The Labor Movement, Teachers Unions, and Catholic Social Teaching | Rev. George E. Schultze, SJ | CWR
Labor Day is an opportunity to reflect on nature of work and the proper role of unions in the light of Catholic social teaching
Catholic religious leaders have long supported the labor movement in the United States because it has promoted the economic wellbeing of workers and their families. The Irish, Italian, and Slavic immigrants of the past, and the Latino immigrants of the present, have gained from the efforts of countless Catholic and non-Catholic labor leaders and supporters who have organized workers for better wages, benefits, and working conditions.
A plethora of Catholic men and women have learned to organize workers and engage both the economic powers that be and the wider civil society through labor unions, often climbing to the pinnacles of labor power. Workers and their families recall self-professed Catholics such as Terrence Powderly of the Knights of Labor, Philip Murray and the United Steel Workers, George Meany and John Sweeney, presidents of the AFL-CIO, Cesar Chavez and Dolores Huerta (co-founders of the UFW), and the present day Maria Elena Durazo of the Los Angeles County Federation of Labor. Catholic social teaching in the wake of the industrial revolution contributed reason and faith to organized labor’s activities, even if indirectly, through participation of Catholic union members and the clergy who helped form them.
In recent years, numerous government, academic and media sources have documented the declining numbers of unionized workers in the United States in both relative and absolute numbers; 12% of the workforce is organized and 6% of the union members are public sector workers. While the number of unionists has declined the political strength of labor has grown, especially in its lobbying, political fundraising, and volunteer campaign work. The public sector unions like the Service Employees International Union (SEIU), the National Education Association (NEA), and the American Federation of Teachers (AFT) are at the apex of their political influence. These service and education unions, as well as the building and trades and health care unions, have a distinct advantage over manufacturing unions. Construction, health care, the hospitality industry, and schools remain state-side with little risk of capital flight; furthermore, the young, the ill, and the elderly normally remain close to home. Similarly, the government (the public sector) tends not to set up shop offshore.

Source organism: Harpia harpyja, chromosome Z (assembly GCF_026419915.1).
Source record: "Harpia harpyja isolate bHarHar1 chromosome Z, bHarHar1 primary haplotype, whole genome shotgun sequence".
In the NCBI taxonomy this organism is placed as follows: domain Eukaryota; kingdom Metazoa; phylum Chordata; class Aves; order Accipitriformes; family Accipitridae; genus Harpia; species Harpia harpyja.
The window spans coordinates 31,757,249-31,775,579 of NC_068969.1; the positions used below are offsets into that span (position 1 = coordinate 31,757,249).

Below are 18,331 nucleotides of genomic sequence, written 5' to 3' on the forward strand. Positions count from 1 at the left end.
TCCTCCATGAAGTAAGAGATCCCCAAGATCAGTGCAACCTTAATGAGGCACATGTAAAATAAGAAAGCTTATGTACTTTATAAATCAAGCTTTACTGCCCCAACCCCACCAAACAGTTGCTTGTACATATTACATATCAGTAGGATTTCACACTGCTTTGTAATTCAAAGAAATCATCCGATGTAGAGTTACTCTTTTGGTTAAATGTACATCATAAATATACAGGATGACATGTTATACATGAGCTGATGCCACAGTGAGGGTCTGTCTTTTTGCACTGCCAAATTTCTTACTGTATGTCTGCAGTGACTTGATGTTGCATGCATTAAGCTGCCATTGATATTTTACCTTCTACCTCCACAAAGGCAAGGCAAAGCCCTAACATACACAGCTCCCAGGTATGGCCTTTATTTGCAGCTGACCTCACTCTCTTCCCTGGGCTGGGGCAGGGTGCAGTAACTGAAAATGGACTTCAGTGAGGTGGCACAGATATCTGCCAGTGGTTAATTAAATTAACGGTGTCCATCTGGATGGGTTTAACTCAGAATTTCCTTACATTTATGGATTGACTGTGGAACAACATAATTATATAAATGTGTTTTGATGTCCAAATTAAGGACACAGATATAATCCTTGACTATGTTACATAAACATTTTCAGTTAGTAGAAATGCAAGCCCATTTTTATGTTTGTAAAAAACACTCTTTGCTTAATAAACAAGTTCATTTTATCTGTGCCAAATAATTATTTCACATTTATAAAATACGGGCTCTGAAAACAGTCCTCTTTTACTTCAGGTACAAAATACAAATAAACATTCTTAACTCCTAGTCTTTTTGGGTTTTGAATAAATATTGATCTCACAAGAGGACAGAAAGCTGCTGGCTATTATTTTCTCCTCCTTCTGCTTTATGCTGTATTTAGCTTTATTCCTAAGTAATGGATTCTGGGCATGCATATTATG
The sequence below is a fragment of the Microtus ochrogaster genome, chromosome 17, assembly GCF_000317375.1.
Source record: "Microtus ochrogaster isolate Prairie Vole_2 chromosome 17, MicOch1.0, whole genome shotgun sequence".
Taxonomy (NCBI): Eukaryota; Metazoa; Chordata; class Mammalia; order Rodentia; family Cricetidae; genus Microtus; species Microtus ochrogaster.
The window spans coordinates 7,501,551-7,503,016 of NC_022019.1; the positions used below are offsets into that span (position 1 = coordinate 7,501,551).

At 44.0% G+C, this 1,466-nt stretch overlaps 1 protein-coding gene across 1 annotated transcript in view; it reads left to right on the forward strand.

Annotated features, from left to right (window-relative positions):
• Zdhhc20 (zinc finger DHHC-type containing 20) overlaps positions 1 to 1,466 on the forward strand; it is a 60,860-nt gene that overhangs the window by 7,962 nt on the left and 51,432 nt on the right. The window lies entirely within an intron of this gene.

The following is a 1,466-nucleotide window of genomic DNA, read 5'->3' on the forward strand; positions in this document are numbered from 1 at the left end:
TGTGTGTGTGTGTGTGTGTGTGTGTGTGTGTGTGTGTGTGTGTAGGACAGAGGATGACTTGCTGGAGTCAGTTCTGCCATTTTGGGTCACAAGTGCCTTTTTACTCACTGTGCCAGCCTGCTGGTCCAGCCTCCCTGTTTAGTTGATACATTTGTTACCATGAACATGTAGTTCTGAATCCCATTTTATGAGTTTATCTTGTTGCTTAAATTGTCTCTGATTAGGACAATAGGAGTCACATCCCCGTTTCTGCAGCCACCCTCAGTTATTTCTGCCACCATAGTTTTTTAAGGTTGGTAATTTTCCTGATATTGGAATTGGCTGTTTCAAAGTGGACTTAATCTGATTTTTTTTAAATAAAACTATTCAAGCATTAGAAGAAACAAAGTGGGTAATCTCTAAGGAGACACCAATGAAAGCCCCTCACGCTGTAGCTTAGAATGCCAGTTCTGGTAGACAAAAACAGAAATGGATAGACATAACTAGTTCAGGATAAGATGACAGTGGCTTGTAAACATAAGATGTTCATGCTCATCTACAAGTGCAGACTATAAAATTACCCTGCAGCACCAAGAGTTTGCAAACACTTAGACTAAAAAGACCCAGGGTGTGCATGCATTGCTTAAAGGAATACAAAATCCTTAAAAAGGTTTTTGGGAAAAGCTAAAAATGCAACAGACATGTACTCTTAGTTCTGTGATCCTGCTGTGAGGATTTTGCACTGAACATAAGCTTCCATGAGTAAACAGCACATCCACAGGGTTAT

While one can laud, for example, the desire and activities of teachers unions that promote students and their families, serve immigrants, and advocate for economic justice, the union leaders and their allies are tragically promoting anti-life and anti-family initiatives as part of their activism. As significant players in public education, they are encouraging cultural perspectives that reject the values of a great number of Americans, including Catholics and other people of good will. This was not always the case in American education and the union movement.